${\displaystyle {\ce {C21H36O16N7P3S}}}$ (coenzyme A) = more alive [??]

in 2008, Michael Brooks, in his 13 Things That Don’t Make Sense: the Most Baffling Mysteries of Our Time, categorizing “life” as the fifth biggest thing, in modern science, that does NOT make sense?[14]

This, in conjunction with "human chemical reaction theory" (Goethe, 1809; Thims, 2007)[15], the view was discerned that a reaction such as "hydrogen H reacting to hydrogen H", to form dihydrogen H2, is no different, other than mechanism type and complexity, than say a "human Hu reacting with another human Hu", to form dihumanide Hu2, according to which the "life / non-life divide", as shown below, has no apparent meaning:

In other words, each "thing", i.e. atom, molecule, chemical or molecular species, M1, M2, M3 ... Mi, shown above, has a quantifiable free energy of formation ΔG associated with it (Dolloff, 1975; Goldstein, 1993; Schroeder, 2000; Thims, 2007)[16][17][18][13], based on the value of the Gibbs energy changes associated with the reactants, in each step or reaction mechanism, symbolized above by the reaction arrow (→), on going to products. This was first explained by Norman Dolloff (1975) via the following so-called "organism synthesis equation":[16]

wherein Σ ni is the sum of the n elements going into the formation of the organism (or chemical species), ${\displaystyle \Delta G_{R}^{\circ }}$ is the change in the Gibbs energy associated with the reaction, ${\displaystyle \Delta S_{R}^{\circ }}$ is the entropy change associated with the reaction. All of this is based on the logic of Gilbert Lewis' pioneering 1923 "free energy tables" of the formation of chemical species. There is, in short, NO such thing as "living Gibbs free energy" (see: scientific god synonyms); which amounts to supreme objectionable nonsense.

In this view, accordingly, one cannot distinguish any one of the above reaction arrows (→) or mechanism steps as being a so-called "life start". Rather, each step is but the actuation of larger solar-powered variations of proton-electron formation spacetime geometries, some, specifically those in the CH-based species category, e.g. CHNOPS+ types (plants, animals, and humans), becoming light-induced states of extended animation. Attempts to single out any "one" of these mechanism steps and call it "alive" (or the first "living" reaction) will always amount to "scientific Jabberwocky" (Lotka, 1925), i.e. nonsense.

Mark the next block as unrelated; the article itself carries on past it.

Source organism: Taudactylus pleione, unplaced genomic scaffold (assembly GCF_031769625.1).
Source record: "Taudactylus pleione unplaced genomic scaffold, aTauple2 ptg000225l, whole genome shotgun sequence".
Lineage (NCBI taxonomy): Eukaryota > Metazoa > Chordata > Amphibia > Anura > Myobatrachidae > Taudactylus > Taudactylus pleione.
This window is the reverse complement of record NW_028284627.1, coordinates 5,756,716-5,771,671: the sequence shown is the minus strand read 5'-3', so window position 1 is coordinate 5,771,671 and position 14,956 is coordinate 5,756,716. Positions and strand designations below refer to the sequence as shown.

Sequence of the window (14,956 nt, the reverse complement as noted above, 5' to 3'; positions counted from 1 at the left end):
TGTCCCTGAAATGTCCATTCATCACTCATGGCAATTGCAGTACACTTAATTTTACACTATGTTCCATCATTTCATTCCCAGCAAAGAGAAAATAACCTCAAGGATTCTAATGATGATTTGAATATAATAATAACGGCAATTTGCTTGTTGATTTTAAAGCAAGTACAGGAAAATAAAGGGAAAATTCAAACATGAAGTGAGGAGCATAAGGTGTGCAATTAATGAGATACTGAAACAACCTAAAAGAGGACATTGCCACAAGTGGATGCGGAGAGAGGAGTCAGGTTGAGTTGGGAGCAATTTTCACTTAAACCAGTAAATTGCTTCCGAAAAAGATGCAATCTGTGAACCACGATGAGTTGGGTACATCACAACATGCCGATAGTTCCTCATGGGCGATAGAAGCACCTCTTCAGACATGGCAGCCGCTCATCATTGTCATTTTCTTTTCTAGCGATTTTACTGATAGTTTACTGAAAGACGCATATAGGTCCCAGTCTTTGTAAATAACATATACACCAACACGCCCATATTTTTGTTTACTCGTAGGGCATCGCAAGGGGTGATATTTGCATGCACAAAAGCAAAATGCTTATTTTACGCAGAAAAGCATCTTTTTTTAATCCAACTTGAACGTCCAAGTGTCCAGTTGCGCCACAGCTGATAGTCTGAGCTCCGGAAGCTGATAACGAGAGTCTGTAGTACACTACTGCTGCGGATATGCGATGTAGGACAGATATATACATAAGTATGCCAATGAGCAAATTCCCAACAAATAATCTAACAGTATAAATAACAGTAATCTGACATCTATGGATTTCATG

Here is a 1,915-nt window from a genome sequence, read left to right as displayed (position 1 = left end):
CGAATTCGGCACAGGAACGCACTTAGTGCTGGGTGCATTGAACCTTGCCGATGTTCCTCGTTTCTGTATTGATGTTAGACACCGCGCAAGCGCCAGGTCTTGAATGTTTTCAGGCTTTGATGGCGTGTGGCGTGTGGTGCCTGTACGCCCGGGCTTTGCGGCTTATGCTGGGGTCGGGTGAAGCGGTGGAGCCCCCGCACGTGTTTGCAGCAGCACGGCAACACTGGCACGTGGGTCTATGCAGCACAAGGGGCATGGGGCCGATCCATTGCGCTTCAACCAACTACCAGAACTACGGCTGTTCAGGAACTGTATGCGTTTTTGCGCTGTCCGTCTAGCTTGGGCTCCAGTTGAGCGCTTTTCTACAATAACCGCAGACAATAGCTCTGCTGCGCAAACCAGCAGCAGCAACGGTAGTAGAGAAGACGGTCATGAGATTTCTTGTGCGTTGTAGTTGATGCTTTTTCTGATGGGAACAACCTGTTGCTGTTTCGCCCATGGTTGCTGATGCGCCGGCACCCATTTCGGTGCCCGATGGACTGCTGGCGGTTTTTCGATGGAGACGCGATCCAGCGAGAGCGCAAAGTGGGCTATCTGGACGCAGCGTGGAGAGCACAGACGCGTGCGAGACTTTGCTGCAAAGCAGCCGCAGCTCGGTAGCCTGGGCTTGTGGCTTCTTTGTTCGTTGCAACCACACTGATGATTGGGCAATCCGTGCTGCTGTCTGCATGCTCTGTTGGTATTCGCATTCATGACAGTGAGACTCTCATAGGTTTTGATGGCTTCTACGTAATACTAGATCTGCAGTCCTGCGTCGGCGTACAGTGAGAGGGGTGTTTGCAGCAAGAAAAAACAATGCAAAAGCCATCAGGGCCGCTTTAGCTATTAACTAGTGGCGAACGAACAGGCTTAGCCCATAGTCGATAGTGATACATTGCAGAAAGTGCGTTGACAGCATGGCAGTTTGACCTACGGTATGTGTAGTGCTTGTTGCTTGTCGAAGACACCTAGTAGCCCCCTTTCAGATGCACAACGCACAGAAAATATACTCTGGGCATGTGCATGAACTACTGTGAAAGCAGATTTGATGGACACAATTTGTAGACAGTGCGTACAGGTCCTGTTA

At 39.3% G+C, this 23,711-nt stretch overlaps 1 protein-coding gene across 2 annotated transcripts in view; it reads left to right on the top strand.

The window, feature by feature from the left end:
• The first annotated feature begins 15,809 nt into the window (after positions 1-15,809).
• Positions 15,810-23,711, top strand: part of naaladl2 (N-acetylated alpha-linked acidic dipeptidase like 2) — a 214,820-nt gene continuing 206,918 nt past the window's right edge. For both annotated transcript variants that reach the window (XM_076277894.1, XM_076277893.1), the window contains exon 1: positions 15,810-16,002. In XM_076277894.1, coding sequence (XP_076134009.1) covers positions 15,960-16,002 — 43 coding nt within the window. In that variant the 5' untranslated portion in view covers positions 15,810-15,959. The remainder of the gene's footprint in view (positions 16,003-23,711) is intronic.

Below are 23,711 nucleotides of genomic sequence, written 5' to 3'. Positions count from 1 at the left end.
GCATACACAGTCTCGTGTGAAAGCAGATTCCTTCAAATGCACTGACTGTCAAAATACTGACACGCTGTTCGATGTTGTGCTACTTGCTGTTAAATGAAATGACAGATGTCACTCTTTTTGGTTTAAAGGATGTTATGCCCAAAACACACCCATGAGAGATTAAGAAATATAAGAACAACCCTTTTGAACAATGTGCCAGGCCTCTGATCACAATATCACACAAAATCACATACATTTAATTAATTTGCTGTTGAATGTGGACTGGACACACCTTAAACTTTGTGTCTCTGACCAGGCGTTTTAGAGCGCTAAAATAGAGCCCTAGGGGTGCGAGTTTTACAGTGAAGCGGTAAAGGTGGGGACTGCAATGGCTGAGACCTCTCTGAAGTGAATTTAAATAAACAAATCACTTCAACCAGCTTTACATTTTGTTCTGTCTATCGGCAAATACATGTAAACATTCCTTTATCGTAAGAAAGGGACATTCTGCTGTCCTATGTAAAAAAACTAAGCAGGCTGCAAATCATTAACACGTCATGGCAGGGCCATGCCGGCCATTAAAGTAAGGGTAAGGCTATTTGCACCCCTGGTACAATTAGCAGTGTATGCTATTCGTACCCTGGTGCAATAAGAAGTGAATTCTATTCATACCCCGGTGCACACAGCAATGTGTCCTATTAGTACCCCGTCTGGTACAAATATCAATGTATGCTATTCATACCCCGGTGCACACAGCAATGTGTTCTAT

#### Defunct theory of life | Abioism

In 2009 to 2013, all of the above culminated in the heated "defunct theory of life debate", particularly between Libb Thims and Georgi Gladyshev, which resulted in life terminology reform, the coining of the term "abioism" (Thims, 2015) as the new conceptual model of animation, among other things.

## End matter

### References

1. (a) Ball, Philip. (2011). Unnatural: the Heretical Idea of Making People (pg. 125-26). Vintage Books.
(b) D’Alembert’s Dream – Wikipedia.
2. Organic vs inorganic – Hmolpedia 2020.
3. Tyndall, John. (1874). “Address” (dead atoms, pg. 32), Delivered before the British Association assembled at Belfast. Longmans, Green, and Co.
4. Bose, Jagadis. (1902). Response: in the Living and Non-Living. Longmans.
5. Hydrogen to human – Hmolpedia 2020.
6. Molecules to man evolution – Hmolpedia 2020.
7. Virus – Hmolpedia 2020.
8. Evolution timeline – Hmolpedia 2020.
9. (a) Reader, John. (1986). The Rise of Life. Roxby.
(b) Lutgens, Fredrick K. (2006). Essentials of Geology. Pearson.
(c) Ledo, W.; Martinez, J.D.; Ramos, C.; Saab, Z. (2013). “History of Life: as We Know It” (image). Pacific Rubiales Energy Corp.
10. Great problem of natural philosophy – Hmolpedia 2020.
11. Warm pond model – Hmolpedia 2020.
12. Miller-Urey experiment – Hmolpedia 2020.
13. Thims, Libb. (2007). Human Chemistry, Volume One. LuLu.
Thims, Libb. (2007). Human Chemistry, Volume Two. LuLu.
14. (a) Brooks, Michael. (2005). “13 Things: That Don’t Make Sense”, New Scientist, Mar. 19.
(b) Brooks, Michael. (2008). 13 Things That Don’t Make Sense: the Most Baffling Mysteries of Our Time (§5: “Life: Are You More Than Just a Bag of Chemicals”, pgs. 69-82). DoubleDay.
15. Human chemical reaction theory – Hmolpedia 2020.
16. Dolloff, Norman H. (1975). Heat Death and the Phoenix: Entropy, Order, and the Future of Man (figure 1.3, pg. 19; free energy, 27+ pgs; Gibbs, 9+ pgs; god; 3+ pgs; social, 9+ pgs). Exposition Press.
17. Goldstein, Martin; Goldstein, Inge F. (1993). The Refrigerator and the Universe: Understanding the Laws of Energy (Entropy of a mouse, pgs. 297-99). Harvard.
18. Schroeder, Daniel V. (2000). An Introduction to Thermal Physics (pdf) (magician diagram, pg. 150; one rabbit, two rabbit diagram, pg. 163). Addison.

### Videos

• Thims, Libb. (2016). “Lotka’s Jabberwock: on the ‘Bio’ of BioPhysical Economics” (slides: Flickr) (YT), 7th BioPhysical Economics meeting, University of District of Columbia, Washington DC, Jun 28; Human Chemistry 101, Jul 6.